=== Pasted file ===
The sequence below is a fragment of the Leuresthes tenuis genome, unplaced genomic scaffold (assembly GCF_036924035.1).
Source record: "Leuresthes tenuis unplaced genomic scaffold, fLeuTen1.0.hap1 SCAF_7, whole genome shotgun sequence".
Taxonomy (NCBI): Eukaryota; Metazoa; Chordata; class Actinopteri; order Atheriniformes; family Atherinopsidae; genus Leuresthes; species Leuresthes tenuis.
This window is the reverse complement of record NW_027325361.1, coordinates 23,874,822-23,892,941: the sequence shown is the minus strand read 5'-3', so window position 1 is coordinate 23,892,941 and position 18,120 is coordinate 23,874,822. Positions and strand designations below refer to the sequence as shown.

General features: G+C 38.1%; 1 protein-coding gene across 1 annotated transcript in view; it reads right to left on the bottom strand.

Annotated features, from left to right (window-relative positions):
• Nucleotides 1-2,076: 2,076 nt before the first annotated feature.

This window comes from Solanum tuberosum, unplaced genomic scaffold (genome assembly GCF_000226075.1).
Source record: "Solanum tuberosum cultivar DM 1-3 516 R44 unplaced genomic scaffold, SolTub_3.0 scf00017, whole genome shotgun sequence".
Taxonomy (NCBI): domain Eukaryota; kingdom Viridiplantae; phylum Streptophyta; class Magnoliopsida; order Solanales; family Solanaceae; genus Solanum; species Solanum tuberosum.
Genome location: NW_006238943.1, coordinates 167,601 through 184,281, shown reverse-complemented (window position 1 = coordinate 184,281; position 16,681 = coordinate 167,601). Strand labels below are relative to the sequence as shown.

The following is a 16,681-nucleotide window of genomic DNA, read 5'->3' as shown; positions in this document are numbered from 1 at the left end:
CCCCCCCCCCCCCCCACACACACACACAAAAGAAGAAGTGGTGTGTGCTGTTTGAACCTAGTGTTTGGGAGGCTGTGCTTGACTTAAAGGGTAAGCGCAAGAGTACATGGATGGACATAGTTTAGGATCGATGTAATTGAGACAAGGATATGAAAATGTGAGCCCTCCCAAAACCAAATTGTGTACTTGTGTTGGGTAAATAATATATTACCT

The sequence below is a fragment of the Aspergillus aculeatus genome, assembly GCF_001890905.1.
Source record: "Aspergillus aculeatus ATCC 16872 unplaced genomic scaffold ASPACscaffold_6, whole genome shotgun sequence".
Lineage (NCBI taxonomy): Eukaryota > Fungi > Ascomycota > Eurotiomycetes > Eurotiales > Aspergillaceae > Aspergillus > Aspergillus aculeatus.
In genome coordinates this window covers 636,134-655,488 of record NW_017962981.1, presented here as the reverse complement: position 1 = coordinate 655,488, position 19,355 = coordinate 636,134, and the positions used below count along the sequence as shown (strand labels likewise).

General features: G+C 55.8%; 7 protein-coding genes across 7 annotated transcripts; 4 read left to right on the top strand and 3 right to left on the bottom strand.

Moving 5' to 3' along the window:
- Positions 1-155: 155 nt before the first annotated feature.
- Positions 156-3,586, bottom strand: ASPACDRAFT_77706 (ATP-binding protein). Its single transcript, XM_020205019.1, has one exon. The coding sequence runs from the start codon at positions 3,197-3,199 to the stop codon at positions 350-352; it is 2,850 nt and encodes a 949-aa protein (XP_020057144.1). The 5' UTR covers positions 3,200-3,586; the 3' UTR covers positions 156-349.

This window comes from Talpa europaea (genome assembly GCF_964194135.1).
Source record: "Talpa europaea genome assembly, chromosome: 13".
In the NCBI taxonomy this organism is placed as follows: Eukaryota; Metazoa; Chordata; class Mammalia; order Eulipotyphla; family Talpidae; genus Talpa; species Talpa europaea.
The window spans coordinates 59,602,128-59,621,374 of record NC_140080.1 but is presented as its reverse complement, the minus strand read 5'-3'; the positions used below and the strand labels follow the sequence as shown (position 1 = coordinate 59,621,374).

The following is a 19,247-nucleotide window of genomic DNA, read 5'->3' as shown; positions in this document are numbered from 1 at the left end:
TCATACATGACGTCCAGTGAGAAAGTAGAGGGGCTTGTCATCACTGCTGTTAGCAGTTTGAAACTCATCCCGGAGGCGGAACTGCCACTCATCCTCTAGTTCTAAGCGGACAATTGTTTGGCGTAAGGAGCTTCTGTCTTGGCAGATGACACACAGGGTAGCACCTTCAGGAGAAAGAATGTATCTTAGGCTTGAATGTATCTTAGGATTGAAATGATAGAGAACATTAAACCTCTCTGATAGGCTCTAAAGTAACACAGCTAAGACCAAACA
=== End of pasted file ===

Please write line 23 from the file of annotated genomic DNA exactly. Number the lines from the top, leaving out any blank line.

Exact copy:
Source record: "Talpa europaea genome assembly, chromosome: 13".